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Home Solar Savings – A Tale of Two Utilities

Posted on Tuesday, October 8th, 2013 at 1:14 pm by Solar Energy USA
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It is no surprise that home solar panel installations have both fans and foes. What is surprising is the vast amount of misinformation that consumes the internet with respect to who wins and who loses when a homeowner goes solar on a roof.

In the news recently is a an AP article which spells out Georgia Power’s view that solar customers do not pay their fair share of grid maintenance costs. As home power generation becomes more popular and more homeowners adopt solar to save money on power bills, utilities are fearful they will lose enough customers – and revenue – that they won’t be able to maintain the grid.

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One Georgia utility has asked regulators to add a new $22 dollar monthly fee for solar customers who install solar energy power generation systems beginning next year. According to John Kraft, Georgia Power spokesman, the fee is needed because solar customers buy less power from the utility but still require access to the grid and other infrastructure.

Georgia Power argues that the benefit from individual home power generation is less than the cost of maintaining the grid connection to rooftop solar panel systems.

“Solar generation tends to peak by 2 p.m. and then declines. Our system peak is between 5 and 7 p.m., so at the period of greatest strain, solar systems are back to pulling from Georgia Power” Kraft added.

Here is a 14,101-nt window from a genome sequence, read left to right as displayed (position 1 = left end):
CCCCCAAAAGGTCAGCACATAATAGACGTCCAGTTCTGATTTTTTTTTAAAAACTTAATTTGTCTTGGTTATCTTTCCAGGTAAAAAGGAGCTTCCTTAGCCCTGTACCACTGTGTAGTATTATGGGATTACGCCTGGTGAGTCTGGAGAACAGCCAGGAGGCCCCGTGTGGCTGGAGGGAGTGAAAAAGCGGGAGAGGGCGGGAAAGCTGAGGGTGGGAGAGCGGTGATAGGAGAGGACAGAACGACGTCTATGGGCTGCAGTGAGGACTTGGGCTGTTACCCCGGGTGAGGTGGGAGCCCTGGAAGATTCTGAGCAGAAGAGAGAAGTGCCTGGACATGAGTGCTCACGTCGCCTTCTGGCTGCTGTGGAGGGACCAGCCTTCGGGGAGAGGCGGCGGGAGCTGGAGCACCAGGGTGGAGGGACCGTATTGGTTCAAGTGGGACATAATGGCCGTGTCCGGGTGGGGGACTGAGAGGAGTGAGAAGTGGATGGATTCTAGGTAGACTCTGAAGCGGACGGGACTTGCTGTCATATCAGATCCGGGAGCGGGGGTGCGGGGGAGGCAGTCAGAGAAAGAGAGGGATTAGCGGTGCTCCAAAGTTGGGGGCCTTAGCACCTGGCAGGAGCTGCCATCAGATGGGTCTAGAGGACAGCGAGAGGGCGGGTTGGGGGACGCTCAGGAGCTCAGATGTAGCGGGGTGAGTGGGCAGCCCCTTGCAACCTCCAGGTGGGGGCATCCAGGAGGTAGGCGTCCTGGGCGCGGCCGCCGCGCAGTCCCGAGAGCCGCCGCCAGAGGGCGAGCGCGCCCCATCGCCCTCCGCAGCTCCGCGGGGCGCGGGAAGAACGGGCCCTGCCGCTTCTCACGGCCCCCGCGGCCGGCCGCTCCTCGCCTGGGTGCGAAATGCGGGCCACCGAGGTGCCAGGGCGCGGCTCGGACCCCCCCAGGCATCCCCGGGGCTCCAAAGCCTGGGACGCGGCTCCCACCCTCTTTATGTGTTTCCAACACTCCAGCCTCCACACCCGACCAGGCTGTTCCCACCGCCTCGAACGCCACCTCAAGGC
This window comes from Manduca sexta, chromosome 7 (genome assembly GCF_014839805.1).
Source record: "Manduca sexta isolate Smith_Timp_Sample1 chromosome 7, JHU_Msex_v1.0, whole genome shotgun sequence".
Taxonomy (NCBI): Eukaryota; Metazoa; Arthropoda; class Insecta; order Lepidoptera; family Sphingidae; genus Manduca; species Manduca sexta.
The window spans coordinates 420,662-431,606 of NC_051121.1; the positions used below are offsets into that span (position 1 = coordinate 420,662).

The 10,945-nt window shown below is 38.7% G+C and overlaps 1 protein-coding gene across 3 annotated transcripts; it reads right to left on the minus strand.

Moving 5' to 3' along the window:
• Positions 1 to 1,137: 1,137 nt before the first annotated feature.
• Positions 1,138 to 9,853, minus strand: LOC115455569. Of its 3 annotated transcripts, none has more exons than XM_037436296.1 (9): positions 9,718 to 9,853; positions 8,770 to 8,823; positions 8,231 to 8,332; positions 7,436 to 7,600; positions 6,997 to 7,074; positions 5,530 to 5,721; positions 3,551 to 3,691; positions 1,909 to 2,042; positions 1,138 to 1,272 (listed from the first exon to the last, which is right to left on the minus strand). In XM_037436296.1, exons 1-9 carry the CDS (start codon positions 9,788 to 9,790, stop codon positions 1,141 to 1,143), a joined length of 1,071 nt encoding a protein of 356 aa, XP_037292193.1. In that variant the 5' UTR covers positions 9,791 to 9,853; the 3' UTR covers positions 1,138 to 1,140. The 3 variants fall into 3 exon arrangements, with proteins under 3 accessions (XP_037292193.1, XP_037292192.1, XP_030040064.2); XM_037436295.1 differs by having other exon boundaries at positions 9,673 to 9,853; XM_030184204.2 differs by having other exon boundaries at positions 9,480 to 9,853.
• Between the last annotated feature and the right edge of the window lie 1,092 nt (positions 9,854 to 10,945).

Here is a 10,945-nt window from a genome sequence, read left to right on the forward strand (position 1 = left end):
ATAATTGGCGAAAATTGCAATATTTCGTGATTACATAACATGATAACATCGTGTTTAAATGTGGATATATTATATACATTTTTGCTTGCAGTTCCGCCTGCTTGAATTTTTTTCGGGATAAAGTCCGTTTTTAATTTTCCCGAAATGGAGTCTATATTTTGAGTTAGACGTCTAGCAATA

Meanwhile, on the other side of America, a recent report analyzing a major Colorado utility making a similar claim tells a different story.

A September 2013 news analysis of the Xcel energy grid found that customer investment in solar energy systems delivered as much as $11 million dollars in annual benefits to Colorado ratepayers. And according to the author, those findings are in “stark contrast” to the utility’s own cost-benefit analysis that was submitted to regulators in what appears to be an attempt to put the brakes on rooftop solar growth which is cutting into their revenue stream.

While this may or may not be another attempt from utilities to curtail solar’s disruptive properties (read Clark Howard’s thoughts on the economically compelling trend of home solar installs), we at Solar Energy USA encourage you to do your research, form your own conclusions, and contact the Georgia PSC members with your thoughts on added fees for solar customers.

www.solarenergy-usa.com

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